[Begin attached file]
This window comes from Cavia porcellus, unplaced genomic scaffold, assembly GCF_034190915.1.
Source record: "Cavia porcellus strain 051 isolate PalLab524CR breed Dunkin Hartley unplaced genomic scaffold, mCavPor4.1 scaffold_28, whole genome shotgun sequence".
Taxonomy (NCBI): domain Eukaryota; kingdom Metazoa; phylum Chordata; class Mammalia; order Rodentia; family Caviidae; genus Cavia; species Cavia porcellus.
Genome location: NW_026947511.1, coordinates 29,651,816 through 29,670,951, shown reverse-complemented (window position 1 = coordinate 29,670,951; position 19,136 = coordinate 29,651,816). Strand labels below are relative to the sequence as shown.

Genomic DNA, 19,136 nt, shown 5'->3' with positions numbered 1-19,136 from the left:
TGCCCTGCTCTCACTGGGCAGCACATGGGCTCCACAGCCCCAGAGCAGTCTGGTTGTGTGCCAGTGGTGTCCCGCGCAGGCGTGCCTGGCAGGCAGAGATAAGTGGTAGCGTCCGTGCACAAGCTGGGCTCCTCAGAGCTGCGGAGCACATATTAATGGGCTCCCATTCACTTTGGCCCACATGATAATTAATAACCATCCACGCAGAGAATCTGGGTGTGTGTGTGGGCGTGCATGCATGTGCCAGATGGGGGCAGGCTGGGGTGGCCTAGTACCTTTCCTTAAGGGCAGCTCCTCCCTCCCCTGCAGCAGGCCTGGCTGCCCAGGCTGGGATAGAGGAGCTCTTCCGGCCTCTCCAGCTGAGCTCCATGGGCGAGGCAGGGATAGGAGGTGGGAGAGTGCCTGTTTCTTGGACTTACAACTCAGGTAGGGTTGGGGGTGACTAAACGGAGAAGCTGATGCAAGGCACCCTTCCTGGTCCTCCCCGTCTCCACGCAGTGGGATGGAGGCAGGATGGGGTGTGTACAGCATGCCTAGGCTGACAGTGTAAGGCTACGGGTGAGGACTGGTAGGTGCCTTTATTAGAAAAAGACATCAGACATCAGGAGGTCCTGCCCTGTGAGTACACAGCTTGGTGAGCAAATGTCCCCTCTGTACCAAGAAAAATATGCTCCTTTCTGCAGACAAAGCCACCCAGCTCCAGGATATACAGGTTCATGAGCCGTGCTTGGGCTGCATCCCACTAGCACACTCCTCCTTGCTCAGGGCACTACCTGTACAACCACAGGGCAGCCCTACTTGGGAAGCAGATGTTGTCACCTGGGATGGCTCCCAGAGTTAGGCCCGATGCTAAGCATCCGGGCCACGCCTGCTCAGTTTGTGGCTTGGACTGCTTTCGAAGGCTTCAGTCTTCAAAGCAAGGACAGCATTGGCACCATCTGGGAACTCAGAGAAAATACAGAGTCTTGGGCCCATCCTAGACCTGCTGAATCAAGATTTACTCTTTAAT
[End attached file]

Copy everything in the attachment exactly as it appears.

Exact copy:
This window comes from Cavia porcellus, unplaced genomic scaffold, assembly GCF_034190915.1.
Source record: "Cavia porcellus strain 051 isolate PalLab524CR breed Dunkin Hartley unplaced genomic scaffold, mCavPor4.1 scaffold_28, whole genome shotgun sequence".
Taxonomy (NCBI): domain Eukaryota; kingdom Metazoa; phylum Chordata; class Mammalia; order Rodentia; family Caviidae; genus Cavia; species Cavia porcellus.
Genome location: NW_026947511.1, coordinates 29,651,816 through 29,670,951, shown reverse-complemented (window position 1 = coordinate 29,670,951; position 19,136 = coordinate 29,651,816). Strand labels below are relative to the sequence as shown.

Genomic DNA, 19,136 nt, shown 5'->3' with positions numbered 1-19,136 from the left:
TGCCCTGCTCTCACTGGGCAGCACATGGGCTCCACAGCCCCAGAGCAGTCTGGTTGTGTGCCAGTGGTGTCCCGCGCAGGCGTGCCTGGCAGGCAGAGATAAGTGGTAGCGTCCGTGCACAAGCTGGGCTCCTCAGAGCTGCGGAGCACATATTAATGGGCTCCCATTCACTTTGGCCCACATGATAATTAATAACCATCCACGCAGAGAATCTGGGTGTGTGTGTGGGCGTGCATGCATGTGCCAGATGGGGGCAGGCTGGGGTGGCCTAGTACCTTTCCTTAAGGGCAGCTCCTCCCTCCCCTGCAGCAGGCCTGGCTGCCCAGGCTGGGATAGAGGAGCTCTTCCGGCCTCTCCAGCTGAGCTCCATGGGCGAGGCAGGGATAGGAGGTGGGAGAGTGCCTGTTTCTTGGACTTACAACTCAGGTAGGGTTGGGGGTGACTAAACGGAGAAGCTGATGCAAGGCACCCTTCCTGGTCCTCCCCGTCTCCACGCAGTGGGATGGAGGCAGGATGGGGTGTGTACAGCATGCCTAGGCTGACAGTGTAAGGCTACGGGTGAGGACTGGTAGGTGCCTTTATTAGAAAAAGACATCAGACATCAGGAGGTCCTGCCCTGTGAGTACACAGCTTGGTGAGCAAATGTCCCCTCTGTACCAAGAAAAATATGCTCCTTTCTGCAGACAAAGCCACCCAGCTCCAGGATATACAGGTTCATGAGCCGTGCTTGGGCTGCATCCCACTAGCACACTCCTCCTTGCTCAGGGCACTACCTGTACAACCACAGGGCAGCCCTACTTGGGAAGCAGATGTTGTCACCTGGGATGGCTCCCAGAGTTAGGCCCGATGCTAAGCATCCGGGCCACGCCTGCTCAGTTTGTGGCTTGGACTGCTTTCGAAGGCTTCAGTCTTCAAAGCAAGGACAGCATTGGCACCATCTGGGAACTCAGAGAAAATACAGAGTCTTGGGCCCATCCTAGACCTGCTGAATCAAGATTTACTCTTTAAT